Former state senator Frederick C. Malkus Jr., a forceful advocate for the Eastern Shore during a legislative career that spanned nearly a half-century, has died. He was 86.

Mr. Malkus, who lived in Cambridge, died Nov. 9 at Dorchester General Hospital. He had been in failing health for several months.

Mr. Malkus, a conservative Democrat, served in the legislature for 46 years -- 12 in the House of Delegates and 34 in the Senate -- before retiring in 1994. Upon his retirement, he was the longest-serving state legislator in the United States.

He represented District 37, the state's largest, which stretches across most of Dorchester, Caroline, Talbot and Wicomico counties.

Lt. Gov. Kathleen Kennedy Townsend (D) said that Mr. Malkus was a spokesman for all of rural Maryland.

"He embodied the finest qualities of a legislator: the ability to persuade, high intellect, integrity, respect for others and working for the general welfare of the citizens," she said in a statement.

Mr. Malkus exercised considerable power during his early years in the Senate when each county had one senator and Baltimore had six.

From his front-row seat in the Senate chamber, he would deliver thunderous diatribes against urban senators -- whom he liked to call "the beltway bullies" -- accusing them of pillaging the Eastern Shore.

"Certainly, Senator Malkus was a legend in his own time," said his successor, Sen. Richard Colburn (R-Dorchester). "It's difficult, if not impossible, to replace a legend."

But Mr. Malkus's influence waned after the U.S. Supreme Court ruled that all legislative districts had to have an equal number of voters.

The high court's ruling caused a major change in the legislature, taking power away from the rural areas and putting it in the hands of urban and suburban lawmakers.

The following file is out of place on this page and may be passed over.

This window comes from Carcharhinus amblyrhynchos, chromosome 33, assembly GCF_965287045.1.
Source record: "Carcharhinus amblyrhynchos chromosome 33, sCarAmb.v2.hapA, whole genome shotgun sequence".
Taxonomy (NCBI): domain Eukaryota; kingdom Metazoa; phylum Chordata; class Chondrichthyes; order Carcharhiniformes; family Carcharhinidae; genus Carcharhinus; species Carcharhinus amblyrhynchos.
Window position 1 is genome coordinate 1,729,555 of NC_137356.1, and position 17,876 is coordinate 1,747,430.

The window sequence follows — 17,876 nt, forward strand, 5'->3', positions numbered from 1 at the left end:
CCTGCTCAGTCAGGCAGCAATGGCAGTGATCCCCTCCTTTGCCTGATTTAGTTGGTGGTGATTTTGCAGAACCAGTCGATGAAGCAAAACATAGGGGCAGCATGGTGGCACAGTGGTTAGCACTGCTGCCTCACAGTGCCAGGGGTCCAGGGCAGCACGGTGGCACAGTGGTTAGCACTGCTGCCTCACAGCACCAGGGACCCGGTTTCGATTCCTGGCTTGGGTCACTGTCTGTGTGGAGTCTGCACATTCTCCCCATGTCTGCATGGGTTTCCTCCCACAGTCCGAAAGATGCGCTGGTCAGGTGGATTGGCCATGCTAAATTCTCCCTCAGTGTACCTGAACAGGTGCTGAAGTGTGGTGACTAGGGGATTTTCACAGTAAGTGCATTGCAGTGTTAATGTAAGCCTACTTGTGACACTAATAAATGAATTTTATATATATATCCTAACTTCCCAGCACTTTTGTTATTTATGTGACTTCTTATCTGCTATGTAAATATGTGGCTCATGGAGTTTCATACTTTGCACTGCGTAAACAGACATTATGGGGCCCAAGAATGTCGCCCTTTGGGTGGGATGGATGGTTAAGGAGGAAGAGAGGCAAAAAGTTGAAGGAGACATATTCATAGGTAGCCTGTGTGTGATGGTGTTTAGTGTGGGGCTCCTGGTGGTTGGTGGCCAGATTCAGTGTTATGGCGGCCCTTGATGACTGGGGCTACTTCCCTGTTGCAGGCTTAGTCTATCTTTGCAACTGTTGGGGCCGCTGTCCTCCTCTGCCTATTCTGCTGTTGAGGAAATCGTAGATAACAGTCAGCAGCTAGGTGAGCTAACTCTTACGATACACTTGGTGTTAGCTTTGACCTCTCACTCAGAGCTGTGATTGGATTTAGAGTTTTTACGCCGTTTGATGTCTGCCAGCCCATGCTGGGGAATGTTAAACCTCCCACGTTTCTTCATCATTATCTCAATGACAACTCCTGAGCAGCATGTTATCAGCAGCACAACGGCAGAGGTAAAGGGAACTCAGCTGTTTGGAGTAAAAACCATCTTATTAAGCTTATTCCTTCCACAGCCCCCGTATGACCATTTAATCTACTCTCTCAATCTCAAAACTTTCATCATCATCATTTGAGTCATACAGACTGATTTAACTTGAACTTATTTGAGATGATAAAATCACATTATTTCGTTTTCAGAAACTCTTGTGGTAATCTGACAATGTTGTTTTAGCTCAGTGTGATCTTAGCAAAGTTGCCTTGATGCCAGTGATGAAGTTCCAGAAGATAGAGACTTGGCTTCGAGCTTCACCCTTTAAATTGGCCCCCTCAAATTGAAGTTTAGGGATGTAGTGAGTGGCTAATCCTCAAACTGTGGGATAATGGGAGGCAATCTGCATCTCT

Mr. Malkus lost his chairmanship of the powerful Senate Judicial Procedure Committee in 1966.

In 1975, he assumed the largely ceremonial post of Senate president pro tempore, presiding over the Senate sessions when the president left the rostrum.

Mr. Malkus, who was born July 1, 1913, in Baltimore, moved to the Eastern Shore at age 3.

He graduated from Western Maryland College in 1934 and received his law degree four years later from the University of Maryland Law School.

During World War II, Mr. Malkus served in the Army and rose to the rank of major. He returned to Maryland and in 1947 won a seat in the House of Delegates.

Mr. Malkus had a passion for trapping and financed his education by trapping muskrats. He showed author James Michener how to trap snapping turtles with a "big crab pot" when the writer lived on the Eastern Shore in the 1970s, doing research for his book, "Chesapeake."

Asked in 1995 for a New Year's resolution, Mr. Malkus said he just planned to keep doing the same things he had always done.

"The only wish I have ever had is to see the new century come in, and I have a chance at that," he said.

He is survived by his wife of 41 years, Margaret; a son; and two daughters.